R. L. Folk/E. F. McBride Petrography Fund
The R.L. Folk/E.F. McBride Petrography Fund was established by the Board of Regents of The University of Texas System on May 22, 2001 for the benefit of the Jackson School of Geosciences. Initial gift funds were provided by Rodger E. Denison, Ph.D. of Dallas, Texas.
In the fall of 1971, Dr. Rodger E. “Tim” Denison, a UT Austin alumnus, sponsored an award to a University geology student who correctly identified a variety of rock hand specimens and thin sections (a small slab of a rock sample which is glued to a glass slide and ground to a specified thickness then viewed with a petrographic (polarizing) microscope under two different lighting conditions). Held each spring, the winner of this written competition, known as the Petrography Award, received a cash award of $1000 (a tidy sum back then) along with the envy of her or his peers. Money and bragging rights aside, the popularity of this event was as much due to the participation by interested faculty members who administered the process, chose the rock samples, and graded the tests. Although open to all, graduate students had an experience advantage over undergraduates. This situation was remedied in 1981 when a separate undergraduate award was created.
Seeking to ensure that this recognition of student expertise be a continued event in future years, Tim established this endowment and named it after two faculty members in the Department of Geological Sciences, Drs. Robert L. Folk and Earle F. McBride, who, he felt, over a number of decades had stressed the importance of examining and understanding rocks to countless students.
R. L. Folk
Robert Louis Folk’s teaching and published contributions on sandstone, limestone, dolomite, shale, and chert during a 66-year career have earned him numerous accolades, including the two highest honors for research in sedimentary geology; the W.H. Twenhofel Gold Medal in 1979 from the Society for Sedimentary Geology and the H.C. Sorby Medal in 1990 from the International Association of Sedimentologists. In addition, he has received the Penrose Medal in 2000, the premier medal for research from the Geological Society of America. Born in Shaker Heights, Ohio, he earned three degrees from Pennsylvania State College, the last, his Ph.D., in 1952. Bob worked for the Gulf Oil Company for a year before joining the UT Austin in the fall of 1952 where he taught sedimentary geology and supervised 57 Master’s and 19 Ph.D. students until his retirement in 1988. His teaching style would now be considered unusual – use of a 10 foot Yucca stalk as a pointer, lab exercises dominated by rocks, extensive reviews of literature, and sweaty field trips in East Texas.
Most of Bob’s major contributions are based on observations at the hand-specimens or thin-section scale. He has repeatedly seen textures in rocks that have been missed by others and arrived at new and novel interpretations of features. Bob is the author of Petrology of Sedimentary Rocks, a soft-bound locally published semi-text which first appeared in 1957 and was revised periodically until 1980. It remains today a fundamental resource for sedimentary petrologists. In 1980, Bob first became interested in the role of bacteria in forming materials and in 1990 using an electron microscope discovered the first mineralized nanobacteria, or dwarf bacteria, in the carbonate hot springs of Viterbo, near Rome, Italy. This evidence was later used by some NASA scientists to interpret features in a Martian meteorite as being biological in origin, an evaluation that remains controversial to this day. In 1973, Bob fell in love with Italy while he was a visiting professor at the University of Milano. An admirer of most things Italian, “Luigi,” as he is now nicknamed, is currently the Dave P. Carleton Centennial Professor Emeritus in Geology in the Department of Geological Sciences at the Jackson School. He reports to his office weekly to study Italian and Texas rocks, which are major focuses of research for him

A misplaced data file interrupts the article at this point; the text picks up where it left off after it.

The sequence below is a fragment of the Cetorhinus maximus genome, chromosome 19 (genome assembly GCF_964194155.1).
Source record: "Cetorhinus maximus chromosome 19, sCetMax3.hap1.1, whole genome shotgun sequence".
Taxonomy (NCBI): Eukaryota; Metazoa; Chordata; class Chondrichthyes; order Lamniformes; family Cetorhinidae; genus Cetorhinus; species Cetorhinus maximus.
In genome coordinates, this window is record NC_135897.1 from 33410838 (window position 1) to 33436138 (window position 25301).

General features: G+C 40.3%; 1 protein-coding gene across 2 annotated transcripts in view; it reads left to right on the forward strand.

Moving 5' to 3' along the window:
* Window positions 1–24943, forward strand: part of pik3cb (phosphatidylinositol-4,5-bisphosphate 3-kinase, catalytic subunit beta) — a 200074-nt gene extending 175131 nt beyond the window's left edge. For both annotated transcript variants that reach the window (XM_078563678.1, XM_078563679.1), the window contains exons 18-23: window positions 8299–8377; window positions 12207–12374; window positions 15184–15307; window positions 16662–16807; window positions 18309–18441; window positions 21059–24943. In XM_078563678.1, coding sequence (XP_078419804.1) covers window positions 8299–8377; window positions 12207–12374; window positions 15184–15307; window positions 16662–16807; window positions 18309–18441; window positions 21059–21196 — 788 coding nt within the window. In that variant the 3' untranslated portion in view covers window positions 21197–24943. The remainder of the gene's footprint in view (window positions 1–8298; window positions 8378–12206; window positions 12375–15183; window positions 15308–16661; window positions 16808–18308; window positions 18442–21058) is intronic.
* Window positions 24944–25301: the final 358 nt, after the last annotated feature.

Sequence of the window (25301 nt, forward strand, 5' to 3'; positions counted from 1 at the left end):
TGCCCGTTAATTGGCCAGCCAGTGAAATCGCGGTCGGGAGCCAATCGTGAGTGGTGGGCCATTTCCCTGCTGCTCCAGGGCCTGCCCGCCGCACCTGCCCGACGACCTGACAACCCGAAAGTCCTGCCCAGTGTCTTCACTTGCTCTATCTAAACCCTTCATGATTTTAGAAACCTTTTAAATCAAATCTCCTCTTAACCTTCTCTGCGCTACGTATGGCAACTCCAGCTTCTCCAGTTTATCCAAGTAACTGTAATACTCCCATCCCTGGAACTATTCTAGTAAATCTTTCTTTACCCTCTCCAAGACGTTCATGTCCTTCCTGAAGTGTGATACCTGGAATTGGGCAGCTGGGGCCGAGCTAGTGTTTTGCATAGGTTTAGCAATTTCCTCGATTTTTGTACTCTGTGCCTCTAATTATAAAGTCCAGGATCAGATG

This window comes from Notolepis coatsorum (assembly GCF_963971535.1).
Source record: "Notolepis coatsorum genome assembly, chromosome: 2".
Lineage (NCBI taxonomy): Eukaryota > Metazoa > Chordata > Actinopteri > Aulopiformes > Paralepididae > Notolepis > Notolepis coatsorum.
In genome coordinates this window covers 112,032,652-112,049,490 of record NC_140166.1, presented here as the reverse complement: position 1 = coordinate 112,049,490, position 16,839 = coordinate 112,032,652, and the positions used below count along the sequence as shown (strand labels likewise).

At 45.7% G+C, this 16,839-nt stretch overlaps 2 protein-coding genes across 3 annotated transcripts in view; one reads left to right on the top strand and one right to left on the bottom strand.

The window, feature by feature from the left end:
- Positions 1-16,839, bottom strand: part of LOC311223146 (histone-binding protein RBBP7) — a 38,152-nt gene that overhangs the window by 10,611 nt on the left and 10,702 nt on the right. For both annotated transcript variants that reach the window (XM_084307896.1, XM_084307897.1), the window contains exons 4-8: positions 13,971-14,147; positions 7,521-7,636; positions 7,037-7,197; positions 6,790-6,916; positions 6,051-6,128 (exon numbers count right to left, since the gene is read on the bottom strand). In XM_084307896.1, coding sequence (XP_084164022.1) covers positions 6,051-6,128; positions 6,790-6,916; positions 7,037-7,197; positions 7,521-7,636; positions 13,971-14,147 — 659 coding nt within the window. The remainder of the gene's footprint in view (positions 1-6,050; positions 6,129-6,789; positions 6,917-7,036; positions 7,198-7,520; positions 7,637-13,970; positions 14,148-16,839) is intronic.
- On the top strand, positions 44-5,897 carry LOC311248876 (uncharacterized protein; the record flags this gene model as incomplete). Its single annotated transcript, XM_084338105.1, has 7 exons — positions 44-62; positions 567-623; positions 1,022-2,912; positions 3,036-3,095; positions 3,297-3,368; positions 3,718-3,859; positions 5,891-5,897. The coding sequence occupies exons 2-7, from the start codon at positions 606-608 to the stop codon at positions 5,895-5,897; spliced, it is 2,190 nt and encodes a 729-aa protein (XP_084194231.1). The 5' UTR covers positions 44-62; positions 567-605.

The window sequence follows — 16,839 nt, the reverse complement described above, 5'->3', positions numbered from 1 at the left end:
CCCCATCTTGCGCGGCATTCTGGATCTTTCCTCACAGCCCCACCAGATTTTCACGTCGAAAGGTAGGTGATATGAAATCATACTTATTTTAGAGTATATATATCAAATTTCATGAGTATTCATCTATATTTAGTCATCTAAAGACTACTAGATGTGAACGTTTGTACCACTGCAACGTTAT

E. F. McBride
Earle Francis McBride has published more than 200 articles, abstracts, field guidebook articles, and book chapters in his 53 years as a geoscientist. A native of Rock Island, Illinois, he is a Phi Beta Kappa graduate of Augustana College and received his M.A. from the University of Missouri and Ph.D. from Johns Hopkins University in 1956 and 1960, respectively. Earle joined UT Austin in 1959 where he also taught sedimentary geology and supervised 52 Master’s and 17 Ph.D. students until his retirement in 2005. In addition, he served as chairman of the Department of Geological Sciences from 1980-85. Earle’s chief research interest is sandstone diagenesis: physical and chemical processes that alter sand after it is deposited and the fate of pores in sandstone. His work has focused on cementation by quartz and calcite, and on compaction. He also continues to be interested in the origins of chert and in the textural and compositional maturation of sand during transportation. Most recently, Earle and a colleague published their discovery that Omaha Beach sand, a sample of which he brought back from a visit to Normandy, France in 1988, contains 4% iron shrapnel, remnants from the D-Day invasion of June 1944. His devotion to his profession can be further seen by the 30 years of service he has given to the SEPM Society for Sedimentary Geology, an international society dedicated to disseminating scientific information on sedimentology, stratigraphy, paleontology, environmental sciences, marine geology, hydrogeology, and additional related specialties. In 1995, the organization awarded Earle with the Francis J. Pettijohn Medal for Sedimentology that is given to those individuals who have a significant record of outstanding contributions in sedimentary geology, including all aspects of sedimentology and stratigraphy. The honor had special meaning to him as Dr. Pettijohn, widely known as the founder of modern sedimentology, served as Earle’s mentor at Johns Hopkins. Currently, Earle is a Professor Emeritus and holds the J. Nalle Gregory Chair Emeritus in Sedimentary Geology in the Department of Geological Sciences at the Jackson School. He goes to his office daily for five hours to work on the McBride Number, the total number of sand grains on earth which he hopes will take its place among other mathematical constants such as pi, Avogadro’s number, the acceleration of gravity, Planck’s constant, and the DJIA (Dow Jones Industrial Average).